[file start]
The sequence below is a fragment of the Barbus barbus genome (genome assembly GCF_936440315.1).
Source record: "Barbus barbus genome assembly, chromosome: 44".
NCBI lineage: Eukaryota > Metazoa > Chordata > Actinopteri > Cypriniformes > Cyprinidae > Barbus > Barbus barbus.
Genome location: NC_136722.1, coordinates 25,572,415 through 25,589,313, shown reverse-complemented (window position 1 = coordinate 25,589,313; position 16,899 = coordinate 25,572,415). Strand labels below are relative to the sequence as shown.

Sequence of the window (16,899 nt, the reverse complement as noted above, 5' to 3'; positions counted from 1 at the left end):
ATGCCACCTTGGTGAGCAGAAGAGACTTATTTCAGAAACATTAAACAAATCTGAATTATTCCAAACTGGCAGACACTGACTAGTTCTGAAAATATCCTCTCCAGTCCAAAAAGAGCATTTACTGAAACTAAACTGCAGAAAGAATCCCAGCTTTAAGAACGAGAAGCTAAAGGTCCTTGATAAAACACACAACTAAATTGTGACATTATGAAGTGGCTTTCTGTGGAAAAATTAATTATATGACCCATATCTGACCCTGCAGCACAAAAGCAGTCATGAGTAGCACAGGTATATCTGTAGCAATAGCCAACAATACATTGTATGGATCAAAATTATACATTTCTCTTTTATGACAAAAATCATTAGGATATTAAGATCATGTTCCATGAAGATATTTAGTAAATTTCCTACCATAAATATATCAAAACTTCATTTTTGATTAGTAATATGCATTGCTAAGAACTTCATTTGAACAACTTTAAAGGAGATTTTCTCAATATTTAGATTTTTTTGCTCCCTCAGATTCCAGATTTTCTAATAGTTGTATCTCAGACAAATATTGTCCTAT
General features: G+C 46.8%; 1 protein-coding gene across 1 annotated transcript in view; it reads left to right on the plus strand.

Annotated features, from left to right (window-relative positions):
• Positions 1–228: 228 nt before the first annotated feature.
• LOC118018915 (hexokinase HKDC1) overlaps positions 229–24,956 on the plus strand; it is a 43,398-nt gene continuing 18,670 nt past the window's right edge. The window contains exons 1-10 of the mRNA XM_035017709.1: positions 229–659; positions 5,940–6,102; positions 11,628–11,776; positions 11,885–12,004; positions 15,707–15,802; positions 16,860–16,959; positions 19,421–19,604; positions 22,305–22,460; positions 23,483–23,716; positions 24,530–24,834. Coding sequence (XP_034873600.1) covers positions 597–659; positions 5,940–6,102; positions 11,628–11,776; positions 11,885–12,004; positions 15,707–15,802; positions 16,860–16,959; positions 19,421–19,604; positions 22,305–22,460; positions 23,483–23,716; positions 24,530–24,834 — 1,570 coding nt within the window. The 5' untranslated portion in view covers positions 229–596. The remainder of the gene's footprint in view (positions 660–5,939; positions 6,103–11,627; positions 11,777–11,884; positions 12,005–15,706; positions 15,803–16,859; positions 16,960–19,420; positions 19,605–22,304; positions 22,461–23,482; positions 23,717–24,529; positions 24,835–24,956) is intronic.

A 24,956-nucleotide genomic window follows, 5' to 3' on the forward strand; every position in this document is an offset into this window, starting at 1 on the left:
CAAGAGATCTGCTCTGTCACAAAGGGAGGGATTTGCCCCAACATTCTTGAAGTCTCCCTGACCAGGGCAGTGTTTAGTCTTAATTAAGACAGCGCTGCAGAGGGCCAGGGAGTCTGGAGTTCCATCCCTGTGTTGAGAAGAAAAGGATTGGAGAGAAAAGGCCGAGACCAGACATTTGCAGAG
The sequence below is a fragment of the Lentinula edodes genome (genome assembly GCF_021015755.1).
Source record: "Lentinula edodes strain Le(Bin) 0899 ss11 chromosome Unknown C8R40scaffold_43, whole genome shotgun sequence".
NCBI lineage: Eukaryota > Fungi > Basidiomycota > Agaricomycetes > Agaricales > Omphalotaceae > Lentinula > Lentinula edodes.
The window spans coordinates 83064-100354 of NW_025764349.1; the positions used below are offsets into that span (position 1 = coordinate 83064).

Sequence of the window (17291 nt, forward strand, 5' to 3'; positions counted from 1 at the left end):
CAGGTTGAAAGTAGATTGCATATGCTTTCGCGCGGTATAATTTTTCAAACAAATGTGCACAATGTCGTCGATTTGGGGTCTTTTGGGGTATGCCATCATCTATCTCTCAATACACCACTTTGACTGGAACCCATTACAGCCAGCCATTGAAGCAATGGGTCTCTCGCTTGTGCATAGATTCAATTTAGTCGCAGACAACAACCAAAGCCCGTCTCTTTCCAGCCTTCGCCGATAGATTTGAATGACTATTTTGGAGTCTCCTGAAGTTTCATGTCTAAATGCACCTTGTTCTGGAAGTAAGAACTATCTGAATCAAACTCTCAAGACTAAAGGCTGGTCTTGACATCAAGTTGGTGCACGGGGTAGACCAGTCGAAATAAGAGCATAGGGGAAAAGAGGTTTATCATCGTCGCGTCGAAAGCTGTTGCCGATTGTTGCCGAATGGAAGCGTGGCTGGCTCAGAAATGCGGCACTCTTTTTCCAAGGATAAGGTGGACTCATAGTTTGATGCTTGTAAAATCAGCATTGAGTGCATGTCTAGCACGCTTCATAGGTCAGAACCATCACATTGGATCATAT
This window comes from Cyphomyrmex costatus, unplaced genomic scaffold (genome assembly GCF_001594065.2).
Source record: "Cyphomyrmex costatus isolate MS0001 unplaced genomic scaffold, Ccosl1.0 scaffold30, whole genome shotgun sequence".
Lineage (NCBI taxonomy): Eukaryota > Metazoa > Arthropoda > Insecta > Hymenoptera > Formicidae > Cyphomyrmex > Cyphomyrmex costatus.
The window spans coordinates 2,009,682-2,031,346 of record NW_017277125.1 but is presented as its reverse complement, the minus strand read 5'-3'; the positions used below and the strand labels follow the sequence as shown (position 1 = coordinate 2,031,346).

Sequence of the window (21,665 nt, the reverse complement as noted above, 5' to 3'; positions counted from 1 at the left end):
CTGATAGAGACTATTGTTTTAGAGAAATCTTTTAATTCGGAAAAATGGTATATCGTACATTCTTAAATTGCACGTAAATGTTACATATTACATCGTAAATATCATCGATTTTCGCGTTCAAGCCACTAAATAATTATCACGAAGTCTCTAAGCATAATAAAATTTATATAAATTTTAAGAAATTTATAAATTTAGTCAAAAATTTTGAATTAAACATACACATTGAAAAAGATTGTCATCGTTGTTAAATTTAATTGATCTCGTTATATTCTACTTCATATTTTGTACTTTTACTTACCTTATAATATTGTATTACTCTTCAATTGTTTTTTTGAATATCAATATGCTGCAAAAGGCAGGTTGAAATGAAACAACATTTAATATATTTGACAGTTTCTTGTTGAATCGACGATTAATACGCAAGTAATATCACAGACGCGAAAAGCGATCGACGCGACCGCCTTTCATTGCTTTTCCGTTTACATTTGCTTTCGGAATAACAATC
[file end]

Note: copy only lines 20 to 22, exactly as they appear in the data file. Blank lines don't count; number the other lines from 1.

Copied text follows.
Source record: "Cyphomyrmex costatus isolate MS0001 unplaced genomic scaffold, Ccosl1.0 scaffold30, whole genome shotgun sequence".
Lineage (NCBI taxonomy): Eukaryota > Metazoa > Arthropoda > Insecta > Hymenoptera > Formicidae > Cyphomyrmex > Cyphomyrmex costatus.
The window spans coordinates 2,009,682-2,031,346 of record NW_017277125.1 but is presented as its reverse complement, the minus strand read 5'-3'; the positions used below and the strand labels follow the sequence as shown (position 1 = coordinate 2,031,346).